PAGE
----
Want to see Spider-Man face off with X-Men or the Avengers on the big screen? Despite this week's reveal that some X-Men make an appearance in Amazing Spider-Man 2 (sort of, check the details here ) don’t hold your breath says longtime Spider-Man producer and Marvel Studios’ founder Avi Arad. Earlier this month in an interview with IGN, Arad brushed off the idea of a crossover between the Spider-Man and the various other Marvel movie franchises unless the studios’ have no wheels to turn.
“I think it will take a moment in which we’ve run out of ideas,” Arad says bluntly. “There's so much to tell about Spider-Man. There's so much to tell about the Sinister Six. The relationship between Spider-Man and Venom will bring a whole other world in.”
Although Spider-Man is a part of the Marvel family of characters in comics, in the 1990s Marvel sold off the movie rights to several of its characters – Spider-Man to Sony, and the X-Men and Fantastic Four to Fox – and ended up developing its own blockbuster franchise under the Marvel name. Each franchise worked independently, but with the advent of the shared Marvel Cinematic Universe in 2008 with Iron Man’s post-credits, speculation has been rampant – from both the fan sector as well as stockholders in the various companies.
Arad’s statement on this throws cold water on those ideas and might be refuted, but Arad is one of the few people that knows in and out both the Marvel Studios’ philosophy and that of the other studios’ with Marvel films. From 1993 to 2006, Arad was the President and CEO of Marvel’s film projects and established what would become Marvel’s Avengers film franchise. During that time he also worked with the licensors at Sony and Fox as a producer on the Spider-Man and X-Men films, which is something he continued doing after he left Marvel in 2006. Arad’s departure in 2006 was reportedly over his bullish opinion over the impeding slate of Marvel movies, both in the number of films and the strength of the characters.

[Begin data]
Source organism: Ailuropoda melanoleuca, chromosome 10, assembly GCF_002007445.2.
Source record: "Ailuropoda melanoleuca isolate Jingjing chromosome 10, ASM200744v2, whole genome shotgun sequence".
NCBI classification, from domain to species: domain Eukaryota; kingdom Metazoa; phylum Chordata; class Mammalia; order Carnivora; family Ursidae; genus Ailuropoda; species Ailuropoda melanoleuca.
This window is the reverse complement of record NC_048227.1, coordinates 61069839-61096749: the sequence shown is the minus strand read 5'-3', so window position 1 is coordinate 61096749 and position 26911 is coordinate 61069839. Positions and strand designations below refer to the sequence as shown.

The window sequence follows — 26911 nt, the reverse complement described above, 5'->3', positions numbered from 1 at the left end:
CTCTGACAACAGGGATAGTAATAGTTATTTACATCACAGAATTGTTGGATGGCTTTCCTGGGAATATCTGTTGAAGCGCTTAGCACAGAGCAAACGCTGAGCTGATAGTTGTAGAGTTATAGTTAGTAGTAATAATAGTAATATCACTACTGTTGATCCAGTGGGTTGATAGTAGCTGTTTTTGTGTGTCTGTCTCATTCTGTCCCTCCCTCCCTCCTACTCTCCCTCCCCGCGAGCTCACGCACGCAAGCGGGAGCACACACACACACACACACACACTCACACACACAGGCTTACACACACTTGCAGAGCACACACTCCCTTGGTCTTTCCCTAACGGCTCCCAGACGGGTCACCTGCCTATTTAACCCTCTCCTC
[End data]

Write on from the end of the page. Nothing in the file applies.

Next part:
Arad’s opinion about crossovers between Spider-Man and the other associated Marvel films is one that’s shared with his fellow Amazing Spider-Man producer Matt Tolmach, however.
“You know, Spider-Man in the Avengers is a stunt. Stunts can be cool, but it's also a business, and so the other side of the answer is they're owned by different companies,” Tolmach emphasizes. “And there's a ton left in Sony's world; there's a lot of business left because there's a lot of story left. … For [Sony] to want to take this character and put it with Marvel and Disney is a huge undertaking and probably, as Avi's saying, isn't necessary until you feel like, 'Wow, we're sort of out of ideas. What should we do?' And we're far from out of ideas.”
Looking to the other side of the fence, Marvel’s President of Production Kevin Feige said in 2013 something that echoes Arad’s (his predecessor at Marvel) opinion, but with a glimmer of hope.
“I would say, not any time soon would we be in a position to team up with other studios who have a few of our characters, because we have so many characters ourselves. But I would never say never.”
To fans and armchair industry observers it might be surprising to hear producers resisting the cash cow that an inter-franchise crossover could present for the owners of Marvel’s film rights. It does make corporate sense to exhaust the resources the company already owns, in this case their film rights, before looking to make deals with outside companies and enter expensive partnerships.
What is somewhat surprising, however, is to see a Spider-Man producer call a crossover with the Avengers a "stunt," given that to the hardcore fans that fuel the early press for these films, a unified Marvel Universe is the natural state and makes perfect sense in comic books and on the big screen.